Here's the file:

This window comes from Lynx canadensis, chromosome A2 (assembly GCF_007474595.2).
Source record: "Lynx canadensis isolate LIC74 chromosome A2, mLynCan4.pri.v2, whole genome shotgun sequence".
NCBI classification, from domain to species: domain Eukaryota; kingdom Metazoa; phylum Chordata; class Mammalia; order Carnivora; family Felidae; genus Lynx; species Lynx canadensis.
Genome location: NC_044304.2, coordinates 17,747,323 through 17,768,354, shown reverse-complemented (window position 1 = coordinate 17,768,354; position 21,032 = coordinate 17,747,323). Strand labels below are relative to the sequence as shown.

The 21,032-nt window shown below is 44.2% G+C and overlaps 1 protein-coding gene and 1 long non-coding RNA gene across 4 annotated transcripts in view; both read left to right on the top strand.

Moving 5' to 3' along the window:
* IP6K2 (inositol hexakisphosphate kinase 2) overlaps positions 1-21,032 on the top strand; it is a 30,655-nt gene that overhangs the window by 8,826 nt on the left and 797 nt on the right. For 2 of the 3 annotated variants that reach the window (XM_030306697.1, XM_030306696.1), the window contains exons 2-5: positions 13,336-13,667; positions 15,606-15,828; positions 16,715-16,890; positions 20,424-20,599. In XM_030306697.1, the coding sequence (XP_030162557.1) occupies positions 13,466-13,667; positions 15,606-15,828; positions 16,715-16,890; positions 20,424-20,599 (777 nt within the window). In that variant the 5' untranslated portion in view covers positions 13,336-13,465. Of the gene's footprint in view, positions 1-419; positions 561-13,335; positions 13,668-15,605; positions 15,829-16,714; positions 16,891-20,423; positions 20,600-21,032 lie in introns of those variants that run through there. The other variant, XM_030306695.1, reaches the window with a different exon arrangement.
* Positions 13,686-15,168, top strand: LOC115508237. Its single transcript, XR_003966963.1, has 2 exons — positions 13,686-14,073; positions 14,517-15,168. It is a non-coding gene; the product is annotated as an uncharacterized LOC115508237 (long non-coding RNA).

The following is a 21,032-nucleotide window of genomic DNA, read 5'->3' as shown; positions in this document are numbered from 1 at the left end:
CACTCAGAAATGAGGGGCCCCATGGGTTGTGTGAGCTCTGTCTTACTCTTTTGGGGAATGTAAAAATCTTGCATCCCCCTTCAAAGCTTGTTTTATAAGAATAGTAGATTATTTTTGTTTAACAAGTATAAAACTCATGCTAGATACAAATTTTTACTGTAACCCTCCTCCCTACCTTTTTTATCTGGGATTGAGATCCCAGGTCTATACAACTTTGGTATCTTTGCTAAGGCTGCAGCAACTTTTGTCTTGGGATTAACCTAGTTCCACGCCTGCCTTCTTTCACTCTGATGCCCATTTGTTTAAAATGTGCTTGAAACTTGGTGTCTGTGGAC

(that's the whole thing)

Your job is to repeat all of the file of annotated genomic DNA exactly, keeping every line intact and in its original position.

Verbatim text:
This window comes from Lynx canadensis, chromosome A2 (assembly GCF_007474595.2).
Source record: "Lynx canadensis isolate LIC74 chromosome A2, mLynCan4.pri.v2, whole genome shotgun sequence".
NCBI classification, from domain to species: domain Eukaryota; kingdom Metazoa; phylum Chordata; class Mammalia; order Carnivora; family Felidae; genus Lynx; species Lynx canadensis.
Genome location: NC_044304.2, coordinates 17,747,323 through 17,768,354, shown reverse-complemented (window position 1 = coordinate 17,768,354; position 21,032 = coordinate 17,747,323). Strand labels below are relative to the sequence as shown.

The 21,032-nt window shown below is 44.2% G+C and overlaps 1 protein-coding gene and 1 long non-coding RNA gene across 4 annotated transcripts in view; both read left to right on the top strand.

Moving 5' to 3' along the window:
* IP6K2 (inositol hexakisphosphate kinase 2) overlaps positions 1-21,032 on the top strand; it is a 30,655-nt gene that overhangs the window by 8,826 nt on the left and 797 nt on the right. For 2 of the 3 annotated variants that reach the window (XM_030306697.1, XM_030306696.1), the window contains exons 2-5: positions 13,336-13,667; positions 15,606-15,828; positions 16,715-16,890; positions 20,424-20,599. In XM_030306697.1, the coding sequence (XP_030162557.1) occupies positions 13,466-13,667; positions 15,606-15,828; positions 16,715-16,890; positions 20,424-20,599 (777 nt within the window). In that variant the 5' untranslated portion in view covers positions 13,336-13,465. Of the gene's footprint in view, positions 1-419; positions 561-13,335; positions 13,668-15,605; positions 15,829-16,714; positions 16,891-20,423; positions 20,600-21,032 lie in introns of those variants that run through there. The other variant, XM_030306695.1, reaches the window with a different exon arrangement.
* Positions 13,686-15,168, top strand: LOC115508237. Its single transcript, XR_003966963.1, has 2 exons — positions 13,686-14,073; positions 14,517-15,168. It is a non-coding gene; the product is annotated as an uncharacterized LOC115508237 (long non-coding RNA).

The following is a 21,032-nucleotide window of genomic DNA, read 5'->3' as shown; positions in this document are numbered from 1 at the left end:
CACTCAGAAATGAGGGGCCCCATGGGTTGTGTGAGCTCTGTCTTACTCTTTTGGGGAATGTAAAAATCTTGCATCCCCCTTCAAAGCTTGTTTTATAAGAATAGTAGATTATTTTTGTTTAACAAGTATAAAACTCATGCTAGATACAAATTTTTACTGTAACCCTCCTCCCTACCTTTTTTATCTGGGATTGAGATCCCAGGTCTATACAACTTTGGTATCTTTGCTAAGGCTGCAGCAACTTTTGTCTTGGGATTAACCTAGTTCCACGCCTGCCTTCTTTCACTCTGATGCCCATTTGTTTAAAATGTGCTTGAAACTTGGTGTCTGTGGAC